June 24, 2007
June 24, 2007
June 27, 2007
12.847.1 - 12.847.13
Improved Pedagogy for Engineering Ethics Instruction
GE 301- Principles of Engineering Practice is a required course for Valparaiso University College of Engineering students. The course was revamped in Spring 2005 to better emphasize engineering aspects of ethics, economics, sustainability, and sociopolitical issues.
As part of teaching ethics, students have traditionally been assigned an individually written ethics paper. Since students were allowed to select their own cases, it was not uncommon for some students to select the same case. There was also limited discussion between students regarding the cases they chose, or how they would judge the behaviors of engineers in these cases.
Starting with the Spring 2005 Semester, ethics instruction increased from six to twelve hourly sessions. Additionally, students were assigned to a group. Each group was given a particular case from NSPE and asked to write and present an opinion as if they were an NSPE Board of Ethical Review (BER): summarizing the case, identifying the ethical questions and appropriate ethical canons, researching similar cases, and citing how other BERs ruled and determining whether the engineers involved in the case acted in an ethical manner. If the team could not come to a unanimous decision, they would have to write both a majority and minority opinion. Unlike the previous assignment prior to the Spring 2005 semester, students were required to vigorously discuss and defend their opinions on the cases.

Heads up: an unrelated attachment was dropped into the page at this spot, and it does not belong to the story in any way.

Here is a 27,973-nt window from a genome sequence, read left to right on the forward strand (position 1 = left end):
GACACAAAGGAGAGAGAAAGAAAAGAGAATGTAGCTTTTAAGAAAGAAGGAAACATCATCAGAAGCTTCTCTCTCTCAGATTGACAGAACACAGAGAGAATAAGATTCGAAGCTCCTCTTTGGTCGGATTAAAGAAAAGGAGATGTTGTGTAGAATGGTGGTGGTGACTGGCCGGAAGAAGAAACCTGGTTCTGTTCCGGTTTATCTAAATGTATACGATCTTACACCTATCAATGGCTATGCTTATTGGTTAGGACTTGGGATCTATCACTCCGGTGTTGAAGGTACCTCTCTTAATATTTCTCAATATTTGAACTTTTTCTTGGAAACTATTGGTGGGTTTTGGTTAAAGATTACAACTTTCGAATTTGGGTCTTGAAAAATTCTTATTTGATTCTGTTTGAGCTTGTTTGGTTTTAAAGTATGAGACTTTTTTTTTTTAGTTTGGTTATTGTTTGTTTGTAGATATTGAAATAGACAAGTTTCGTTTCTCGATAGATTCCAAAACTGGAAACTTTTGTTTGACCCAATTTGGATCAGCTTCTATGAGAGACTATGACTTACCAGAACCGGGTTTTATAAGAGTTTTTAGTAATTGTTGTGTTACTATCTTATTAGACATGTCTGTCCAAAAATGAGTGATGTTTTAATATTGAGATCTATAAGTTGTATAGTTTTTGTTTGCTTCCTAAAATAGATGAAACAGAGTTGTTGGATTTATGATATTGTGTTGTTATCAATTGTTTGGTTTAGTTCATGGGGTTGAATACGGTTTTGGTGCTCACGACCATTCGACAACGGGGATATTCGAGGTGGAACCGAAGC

Changing the ethics assignment from an individual to a group assignment changed the dynamics in the second half of the GE 301 course. This paper will explore the changes in student interest and behavior introduced by changing the ethics assignment and expanding the number of class periods of ethics instruction. The authors will also explore any impacts this change had on student performance in the course and on the civil engineering departmental assessment of student understanding of ethics.
ABET’s Engineering Criteria 2000 requires that all engineering program graduates be able to demonstrate “an understanding of professional and ethical responsibility.1 ” It is left up to individual institutions to implement this required outcome in light of what is frequently a very tightly packed four years of a typical engineering curriculum. While many church-related, independent, and state-supported institutions mandate coursework in theology, religious studies, or philosophy2, engineering ethics coverage seems to be hit or miss at a time when its importance is magnified by rapid technological, societal, and environmental changes occurring at the current time.
Catalano reviews the current state of leading engineering societies’ codes of ethics and what it means to be an “ethical engineer in a morally deep world.” Development of this
Freeman, R., & Johnson, P., & Leitch, K. (2007, June), Improved Pedagogy For Ethics Instruction Paper presented at 2007 Annual Conference & Exposition, Honolulu, Hawaii. 10.18260/1-2--2861
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